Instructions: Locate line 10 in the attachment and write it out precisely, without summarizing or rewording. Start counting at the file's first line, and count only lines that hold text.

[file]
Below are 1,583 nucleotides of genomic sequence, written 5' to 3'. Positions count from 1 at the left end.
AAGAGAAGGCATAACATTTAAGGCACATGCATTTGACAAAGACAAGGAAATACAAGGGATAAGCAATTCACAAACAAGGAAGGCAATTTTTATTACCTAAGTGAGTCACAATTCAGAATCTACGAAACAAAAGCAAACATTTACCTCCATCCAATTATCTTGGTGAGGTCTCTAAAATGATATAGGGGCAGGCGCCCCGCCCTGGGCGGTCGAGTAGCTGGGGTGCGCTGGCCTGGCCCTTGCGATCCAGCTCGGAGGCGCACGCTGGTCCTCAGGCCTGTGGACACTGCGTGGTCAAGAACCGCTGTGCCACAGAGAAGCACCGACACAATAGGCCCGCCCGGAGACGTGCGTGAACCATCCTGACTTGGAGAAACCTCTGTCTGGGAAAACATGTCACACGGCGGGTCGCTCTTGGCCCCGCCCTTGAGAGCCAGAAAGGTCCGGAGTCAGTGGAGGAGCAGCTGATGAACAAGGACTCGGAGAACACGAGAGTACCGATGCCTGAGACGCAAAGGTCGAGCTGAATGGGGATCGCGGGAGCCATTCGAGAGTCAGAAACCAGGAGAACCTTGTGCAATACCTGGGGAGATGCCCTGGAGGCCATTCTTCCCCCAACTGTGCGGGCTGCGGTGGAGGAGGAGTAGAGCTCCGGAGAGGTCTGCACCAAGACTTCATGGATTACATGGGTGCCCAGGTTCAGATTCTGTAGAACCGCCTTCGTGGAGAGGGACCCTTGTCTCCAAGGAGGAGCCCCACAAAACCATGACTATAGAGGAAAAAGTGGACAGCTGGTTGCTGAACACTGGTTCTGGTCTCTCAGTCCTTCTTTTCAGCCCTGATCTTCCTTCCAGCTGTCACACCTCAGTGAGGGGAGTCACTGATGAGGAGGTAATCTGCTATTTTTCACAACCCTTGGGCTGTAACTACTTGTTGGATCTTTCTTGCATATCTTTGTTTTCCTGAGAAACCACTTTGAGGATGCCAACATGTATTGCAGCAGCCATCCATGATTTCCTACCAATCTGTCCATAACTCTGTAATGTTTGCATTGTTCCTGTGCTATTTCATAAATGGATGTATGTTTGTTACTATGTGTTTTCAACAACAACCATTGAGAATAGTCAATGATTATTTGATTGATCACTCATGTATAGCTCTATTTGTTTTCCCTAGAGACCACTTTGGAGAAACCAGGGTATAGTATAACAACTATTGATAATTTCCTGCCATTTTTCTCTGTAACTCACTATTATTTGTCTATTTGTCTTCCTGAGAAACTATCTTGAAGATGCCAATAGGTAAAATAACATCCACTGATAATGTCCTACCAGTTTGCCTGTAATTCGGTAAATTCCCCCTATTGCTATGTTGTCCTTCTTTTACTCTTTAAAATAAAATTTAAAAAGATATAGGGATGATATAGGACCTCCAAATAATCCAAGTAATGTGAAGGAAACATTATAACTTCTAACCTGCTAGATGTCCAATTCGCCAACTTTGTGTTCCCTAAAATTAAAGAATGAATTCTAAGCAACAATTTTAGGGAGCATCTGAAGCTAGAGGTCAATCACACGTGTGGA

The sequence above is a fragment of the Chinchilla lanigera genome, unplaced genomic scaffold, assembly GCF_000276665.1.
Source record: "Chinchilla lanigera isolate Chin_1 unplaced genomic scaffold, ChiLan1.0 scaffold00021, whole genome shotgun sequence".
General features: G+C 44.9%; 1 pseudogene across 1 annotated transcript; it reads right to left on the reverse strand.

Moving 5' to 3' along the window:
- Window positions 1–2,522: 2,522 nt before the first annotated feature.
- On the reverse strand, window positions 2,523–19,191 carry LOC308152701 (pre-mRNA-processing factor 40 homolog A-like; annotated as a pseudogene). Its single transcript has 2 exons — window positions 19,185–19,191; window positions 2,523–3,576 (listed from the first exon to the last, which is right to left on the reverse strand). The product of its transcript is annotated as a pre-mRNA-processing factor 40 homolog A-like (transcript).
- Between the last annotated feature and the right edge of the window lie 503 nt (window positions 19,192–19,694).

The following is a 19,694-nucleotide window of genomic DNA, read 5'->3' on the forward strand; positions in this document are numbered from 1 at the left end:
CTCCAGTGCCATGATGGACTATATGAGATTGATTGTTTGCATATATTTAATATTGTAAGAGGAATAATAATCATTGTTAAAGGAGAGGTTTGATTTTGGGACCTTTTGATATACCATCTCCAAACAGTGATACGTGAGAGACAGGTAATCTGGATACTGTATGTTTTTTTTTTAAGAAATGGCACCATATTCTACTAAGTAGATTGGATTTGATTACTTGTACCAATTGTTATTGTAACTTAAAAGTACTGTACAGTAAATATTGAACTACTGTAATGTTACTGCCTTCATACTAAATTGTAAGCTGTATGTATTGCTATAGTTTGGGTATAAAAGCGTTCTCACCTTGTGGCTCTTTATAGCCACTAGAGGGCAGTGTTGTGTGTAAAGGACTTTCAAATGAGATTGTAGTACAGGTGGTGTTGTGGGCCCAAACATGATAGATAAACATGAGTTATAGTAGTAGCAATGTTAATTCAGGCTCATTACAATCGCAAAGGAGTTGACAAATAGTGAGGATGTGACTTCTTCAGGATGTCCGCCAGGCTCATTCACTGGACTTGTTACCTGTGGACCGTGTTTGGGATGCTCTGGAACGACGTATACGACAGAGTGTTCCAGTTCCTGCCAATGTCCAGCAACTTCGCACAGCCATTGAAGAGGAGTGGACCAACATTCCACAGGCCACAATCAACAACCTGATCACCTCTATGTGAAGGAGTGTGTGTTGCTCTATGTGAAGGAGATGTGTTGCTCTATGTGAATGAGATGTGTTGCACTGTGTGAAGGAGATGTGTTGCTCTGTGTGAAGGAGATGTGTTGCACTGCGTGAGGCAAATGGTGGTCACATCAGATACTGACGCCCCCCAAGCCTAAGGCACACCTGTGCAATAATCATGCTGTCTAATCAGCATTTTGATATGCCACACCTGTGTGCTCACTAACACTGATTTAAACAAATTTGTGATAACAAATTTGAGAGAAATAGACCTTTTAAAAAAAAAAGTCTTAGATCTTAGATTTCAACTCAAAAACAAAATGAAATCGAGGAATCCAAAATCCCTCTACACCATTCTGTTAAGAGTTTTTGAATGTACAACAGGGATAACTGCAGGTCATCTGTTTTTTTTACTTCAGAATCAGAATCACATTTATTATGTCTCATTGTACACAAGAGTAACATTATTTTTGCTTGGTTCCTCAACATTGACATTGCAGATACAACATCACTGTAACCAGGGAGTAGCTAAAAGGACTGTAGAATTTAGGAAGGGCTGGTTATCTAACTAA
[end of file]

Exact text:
The following is a 19,694-nucleotide window of genomic DNA, read 5'->3' on the forward strand; positions in this document are numbered from 1 at the left end: